THE DINNER PARTY
Devlin still did not speak. This man captivated him as if an eminent character rising out of a Victorian novel in the library of this august mansion.
Noticing this, James said, "The W stands for William. My mother was a history don at Oxford, and an authority on William the Conqueror. Need I say more?” He waited. Devlin finally moved to speak but James filled the void before he could.
That stung. “Before 1948,” Rung said, “the British exploited the Bantu tribes for 300 years. They exploited us as well. They pushed us out of our own homes on the Cape, resulting in our trekking across the continent, not once but twice to the Transvaal and the Orange Free State. Diamonds were discovered on one trek and gold on the other. Both times the British followed to steal our wealth and discoveries, both times we capitulated and were subjugated to British rule, that is, until 1899, when the Boer War was fought against them, which we lost, enduring more subjugation and humiliation.” He paused to see if Devlin was listening.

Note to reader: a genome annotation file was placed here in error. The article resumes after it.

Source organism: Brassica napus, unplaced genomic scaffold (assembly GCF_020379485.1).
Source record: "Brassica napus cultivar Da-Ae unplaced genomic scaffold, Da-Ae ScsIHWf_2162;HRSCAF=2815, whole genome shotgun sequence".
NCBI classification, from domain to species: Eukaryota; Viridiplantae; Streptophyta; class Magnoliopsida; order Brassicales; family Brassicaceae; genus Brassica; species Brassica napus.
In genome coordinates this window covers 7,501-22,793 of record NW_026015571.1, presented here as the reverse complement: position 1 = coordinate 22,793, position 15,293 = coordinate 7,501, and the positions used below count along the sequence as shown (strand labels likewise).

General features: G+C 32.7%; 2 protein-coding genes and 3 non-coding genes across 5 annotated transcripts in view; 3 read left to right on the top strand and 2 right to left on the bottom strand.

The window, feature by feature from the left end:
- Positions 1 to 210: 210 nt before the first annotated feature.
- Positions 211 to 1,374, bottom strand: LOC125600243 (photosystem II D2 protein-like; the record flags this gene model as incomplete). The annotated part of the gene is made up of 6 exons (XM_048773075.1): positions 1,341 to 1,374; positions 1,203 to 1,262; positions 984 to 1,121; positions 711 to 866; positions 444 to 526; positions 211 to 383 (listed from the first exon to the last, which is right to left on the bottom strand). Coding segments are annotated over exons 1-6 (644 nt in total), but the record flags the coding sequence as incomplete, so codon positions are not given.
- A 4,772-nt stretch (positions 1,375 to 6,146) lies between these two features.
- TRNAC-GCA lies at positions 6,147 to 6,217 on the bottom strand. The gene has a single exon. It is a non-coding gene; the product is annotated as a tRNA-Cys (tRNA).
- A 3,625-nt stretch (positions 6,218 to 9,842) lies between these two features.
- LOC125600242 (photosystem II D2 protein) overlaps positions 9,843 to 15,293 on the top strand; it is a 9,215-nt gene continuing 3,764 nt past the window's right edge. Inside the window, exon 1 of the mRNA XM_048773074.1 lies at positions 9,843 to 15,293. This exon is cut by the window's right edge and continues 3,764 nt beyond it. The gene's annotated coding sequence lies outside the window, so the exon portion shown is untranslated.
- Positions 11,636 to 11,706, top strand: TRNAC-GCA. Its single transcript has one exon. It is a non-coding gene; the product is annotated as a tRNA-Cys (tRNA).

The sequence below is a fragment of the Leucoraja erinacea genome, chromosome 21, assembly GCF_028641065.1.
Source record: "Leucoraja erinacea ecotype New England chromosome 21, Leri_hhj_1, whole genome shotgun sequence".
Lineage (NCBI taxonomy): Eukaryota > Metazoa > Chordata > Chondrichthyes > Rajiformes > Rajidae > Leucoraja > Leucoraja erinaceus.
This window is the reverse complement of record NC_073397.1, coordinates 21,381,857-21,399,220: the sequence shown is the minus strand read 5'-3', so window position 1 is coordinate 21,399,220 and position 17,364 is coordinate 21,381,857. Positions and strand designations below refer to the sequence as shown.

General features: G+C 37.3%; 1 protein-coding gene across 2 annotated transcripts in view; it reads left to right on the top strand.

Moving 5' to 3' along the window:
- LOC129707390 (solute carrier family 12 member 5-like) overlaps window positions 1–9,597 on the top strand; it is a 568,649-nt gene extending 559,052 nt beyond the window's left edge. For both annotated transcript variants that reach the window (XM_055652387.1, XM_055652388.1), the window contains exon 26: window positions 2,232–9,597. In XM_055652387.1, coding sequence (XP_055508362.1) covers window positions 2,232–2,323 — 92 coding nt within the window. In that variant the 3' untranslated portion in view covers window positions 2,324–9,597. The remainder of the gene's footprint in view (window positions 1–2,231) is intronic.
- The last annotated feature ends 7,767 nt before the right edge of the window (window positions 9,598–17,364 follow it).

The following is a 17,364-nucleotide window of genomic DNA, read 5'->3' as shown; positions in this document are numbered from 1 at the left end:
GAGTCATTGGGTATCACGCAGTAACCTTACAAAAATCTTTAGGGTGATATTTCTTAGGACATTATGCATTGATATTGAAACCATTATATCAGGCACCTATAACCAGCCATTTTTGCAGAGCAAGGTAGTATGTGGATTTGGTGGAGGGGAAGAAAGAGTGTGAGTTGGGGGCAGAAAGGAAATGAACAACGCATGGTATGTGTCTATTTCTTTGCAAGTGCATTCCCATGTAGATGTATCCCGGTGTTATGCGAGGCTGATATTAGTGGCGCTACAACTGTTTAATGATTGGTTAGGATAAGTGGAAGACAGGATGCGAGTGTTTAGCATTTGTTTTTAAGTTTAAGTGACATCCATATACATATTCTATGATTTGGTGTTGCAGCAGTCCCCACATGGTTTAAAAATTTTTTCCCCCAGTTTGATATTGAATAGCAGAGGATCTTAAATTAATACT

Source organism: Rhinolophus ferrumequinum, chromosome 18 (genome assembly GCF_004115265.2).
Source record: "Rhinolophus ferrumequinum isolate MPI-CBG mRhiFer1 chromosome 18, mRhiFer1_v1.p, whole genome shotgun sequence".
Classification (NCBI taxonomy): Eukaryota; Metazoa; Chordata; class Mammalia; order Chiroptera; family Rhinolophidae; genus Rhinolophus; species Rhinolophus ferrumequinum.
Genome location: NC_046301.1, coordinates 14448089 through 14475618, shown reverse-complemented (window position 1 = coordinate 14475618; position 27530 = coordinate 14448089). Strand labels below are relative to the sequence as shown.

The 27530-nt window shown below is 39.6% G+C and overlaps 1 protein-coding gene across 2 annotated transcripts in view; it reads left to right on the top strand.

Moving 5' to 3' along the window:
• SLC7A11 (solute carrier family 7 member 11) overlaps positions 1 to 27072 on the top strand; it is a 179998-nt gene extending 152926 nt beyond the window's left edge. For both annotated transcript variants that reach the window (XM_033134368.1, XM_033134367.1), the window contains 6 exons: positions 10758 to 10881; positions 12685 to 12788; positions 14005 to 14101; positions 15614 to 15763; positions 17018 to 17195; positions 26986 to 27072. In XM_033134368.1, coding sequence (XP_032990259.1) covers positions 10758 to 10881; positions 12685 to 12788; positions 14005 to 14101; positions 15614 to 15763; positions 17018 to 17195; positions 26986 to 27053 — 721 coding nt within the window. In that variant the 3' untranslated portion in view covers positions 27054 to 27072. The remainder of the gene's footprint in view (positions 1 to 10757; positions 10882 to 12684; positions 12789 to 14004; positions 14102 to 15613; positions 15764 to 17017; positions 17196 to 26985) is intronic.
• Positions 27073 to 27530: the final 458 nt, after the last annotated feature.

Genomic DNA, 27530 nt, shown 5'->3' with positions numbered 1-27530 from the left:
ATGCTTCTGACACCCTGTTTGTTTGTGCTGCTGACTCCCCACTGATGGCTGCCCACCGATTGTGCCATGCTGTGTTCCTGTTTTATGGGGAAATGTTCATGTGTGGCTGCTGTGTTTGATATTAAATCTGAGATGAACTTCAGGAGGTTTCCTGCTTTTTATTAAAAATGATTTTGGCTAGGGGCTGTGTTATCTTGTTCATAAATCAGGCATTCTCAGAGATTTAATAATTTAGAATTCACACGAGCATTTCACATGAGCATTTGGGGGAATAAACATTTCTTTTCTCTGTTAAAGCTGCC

“I will concede apartheid hasn’t worked as planned, but I will not concede that it is draconian.”
“You've already said that.
“The Second Boer War ended in 1902, and for forty-six years we plotted our revenge. We went to school, studied hard, which made us ready for governance. We developed our own language, created universities, wrote books, composed music, and created an indigenous white South African race of people. This is our homeland. We are a nation. We have nowhere else to go.” His eyes watered.